Kent painted a number of pictures during his year in Ireland which could be considered masterpieces. Another one is ‘Dan Ward’s Stack’, men at work during harvest in Glen Lough, an inaccessible valley two north from Glencolmcille, lead by Kent’s friend, Dan Ward (on top, left), neighbours helping like in ‘Witness’ (Peter Weir, 1985, with Harrison Ford).

rockwell kent dan wards stack painting haystack

‘Dan Ward’s Stack’ (1926)

This one ended up not in the USA, to which New Yorker Kent returned after his Donegal sojourn, but in The Hermitage in Moscow. Kent, something of a lefty, was invited to Moscow to be the first contemporary American artist to have a solo show in the Soviet Union. He left 80 canvases to the Russian state after the exhibition, including this one. The Rusky’s loved it for its depiction of collaborative work. Kent’s socialist leanings got him into trouble with the US authorities, got him hauled up in front of the House Un-American Activities Committee under McCarthy (whose mother was from Co. Tipperary), and generally stifled his career. Hence my not having heard of him.

Now my guess of Hopper was not that far wide of the mark. Rockwell Kent was born in June 1882 in New York (of English descent). Edward Hopper was born the next month, July 1982, also in New York. The other painter who came to mind on first seeing Kent’s work was Nicholas Roerich who was born 8 years earlier in St Petersburg, in October 1874. Roerich I first came across in a little museum dedicated to him way up Manhattan island, on W 107th St. The style of Roerich’s landscapes and skies are very reminiscent of Kent – or vice versa. Similar palettes and graphical technique.

path to shambhala nicholas roerich painting 1933

‘Path to Shambhala’ – Nicholas Roerich (1933)

Nicholas_Roerich_-_Monhegan._Maine_(1922) painting

‘Monhegan, Maine’ – Nicholas Roerich (1922)

So Roerich was doing very similar landscapes at much the same time.

Interestingly Roerich is described as a “painter, writer, archaeologist, theosophist, philosopher and public figure” – Kent as a “painter, printmaker, illustrator, writer, sailor, adventurer and voyager” – both seem to have been multidimensional characters. Much like Richard Burton, the subject of my last post.

railroad-sunset edward hopper 1929 painting

‘Railroad Sunset’ – Edward Hopper (1929)

I’ll have a poke around to see if Kent, Hopper and/or Roerich crossed paths as they were all clearly active throughout the 20s.

It’s not too often I come across a painter as good as Kent out of the blue these days so I feel blessed that Glencolmcille chose to reveal him to me.

Here’s one of the poor copies from the hallway beside the room above Roarty’s

copy of annie mcginley painting by rockwell kent

And here’s one from the bar below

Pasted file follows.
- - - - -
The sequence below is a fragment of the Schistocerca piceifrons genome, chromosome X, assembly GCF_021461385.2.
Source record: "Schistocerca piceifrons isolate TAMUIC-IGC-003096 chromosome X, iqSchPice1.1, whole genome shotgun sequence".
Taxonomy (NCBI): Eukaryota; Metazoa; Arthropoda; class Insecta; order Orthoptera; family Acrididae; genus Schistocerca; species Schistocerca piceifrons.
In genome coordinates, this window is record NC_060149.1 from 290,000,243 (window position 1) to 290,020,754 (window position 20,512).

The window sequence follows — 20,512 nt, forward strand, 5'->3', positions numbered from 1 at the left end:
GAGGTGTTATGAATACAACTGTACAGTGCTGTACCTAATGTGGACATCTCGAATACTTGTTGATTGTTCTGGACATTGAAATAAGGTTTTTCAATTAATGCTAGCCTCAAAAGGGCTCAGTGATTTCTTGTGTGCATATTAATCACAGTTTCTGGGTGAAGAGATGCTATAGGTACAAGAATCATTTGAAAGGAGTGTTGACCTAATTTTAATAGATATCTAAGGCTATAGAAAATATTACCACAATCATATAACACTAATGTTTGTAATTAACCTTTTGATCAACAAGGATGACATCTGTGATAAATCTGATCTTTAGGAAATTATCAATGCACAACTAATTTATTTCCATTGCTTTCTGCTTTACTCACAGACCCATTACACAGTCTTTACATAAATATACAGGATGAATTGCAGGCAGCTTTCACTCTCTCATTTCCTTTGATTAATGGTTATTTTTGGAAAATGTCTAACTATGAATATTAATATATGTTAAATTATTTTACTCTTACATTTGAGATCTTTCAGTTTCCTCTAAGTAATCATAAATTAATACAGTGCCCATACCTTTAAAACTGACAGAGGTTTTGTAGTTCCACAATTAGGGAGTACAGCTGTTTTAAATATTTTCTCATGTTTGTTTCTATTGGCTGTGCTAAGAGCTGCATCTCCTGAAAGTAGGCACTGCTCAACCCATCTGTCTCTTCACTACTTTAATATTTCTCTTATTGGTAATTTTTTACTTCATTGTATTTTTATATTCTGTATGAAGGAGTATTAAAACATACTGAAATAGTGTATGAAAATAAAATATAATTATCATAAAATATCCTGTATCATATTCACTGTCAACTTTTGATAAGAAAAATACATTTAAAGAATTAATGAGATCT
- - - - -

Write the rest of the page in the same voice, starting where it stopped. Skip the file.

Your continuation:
copy of annie mcginley painting by rockwell kent

Also in the bar below was this photo linking me back to home

shane macgowan road building at brent cross

On the right is Shane MacGowan, later genius songwriter of The Pogues. He spent his early childhood in Co. Tipperary. On the left is a local from Glencolmcille. Brent Cross is in my manor in London.

Here’s a woman on cliff-top sketch I did my first day in Glencolmcille, before coming across Rockwell Kent

water colour sketch by adam gee malin beg donegal

Malin Beg, Donegal

It’s above Tra Ban (Silver Strand) in the next village from GCC. The crouching woman is a fellow painter, Pamela from Eindhoven, Holland, taking a photo with her phone to use back in the studio.

This is my watercolour painting of Glen Head from the hostel vantage point

Glen Head Glencolmcille watercolour painting by adam gee

Glen Head, Glencolmcille

This oil, by Kent, is probably just over that headland

"Irish Coast, Donegal," Rockwell Kent, oil on canvas, The Pushkin State Museum of Fine Arts, Russia.

‘Irish Coast, Donegal’ – Rockwell Kent (1926) [The Pushkin State Museum of Fine Arts, Russia]

Kent became very enamoured of Donegal and the Glencolmcille area (as well, I suspect, of Annie McGinley). It weaved his magic on him – he was living in Glen Lough to which no roads lead (til this day), no electricity runs, some kind of Eden. Farmer Dan Ward lived down there with his wife. They survived in the wild landscape and trekked into church on Sundays. Kent tried to buy their farm when they became too old to run it. He couldn’t get over to Ireland to make the purchase because the US government withdrew his passport because of his left-leaning sympathies. He took them to court and eventually won. Regained his passport. And secured a victory which has held – the US authorities are not allowed to withhold a passport in the way they did with Kent right until today.

The magic worked on him and it did on me. I found the whole experience meditative. I have never had the opportunity to stay put in one place and paint it over and over from a multitude of angles. The afternoon after completing Glen Head above I went for a walk with two new friends, Micki a muralist and graphic designer from Ohio and Colm a retired economist from Dublin, around the religious sites of Glencolmcille associated with St Colm Cille/Columba, one of the three patron saints of Ireland. As we were walking through the landscape below Glen Head, near the ruins of St Colm’s chapel, I realised I recognised particular rocks and patches of land from having painted them earlier. It was a deep, focused relationship with a place the like of which I haven’t experienced before.

watercolour painting of glencolmcille by adam gee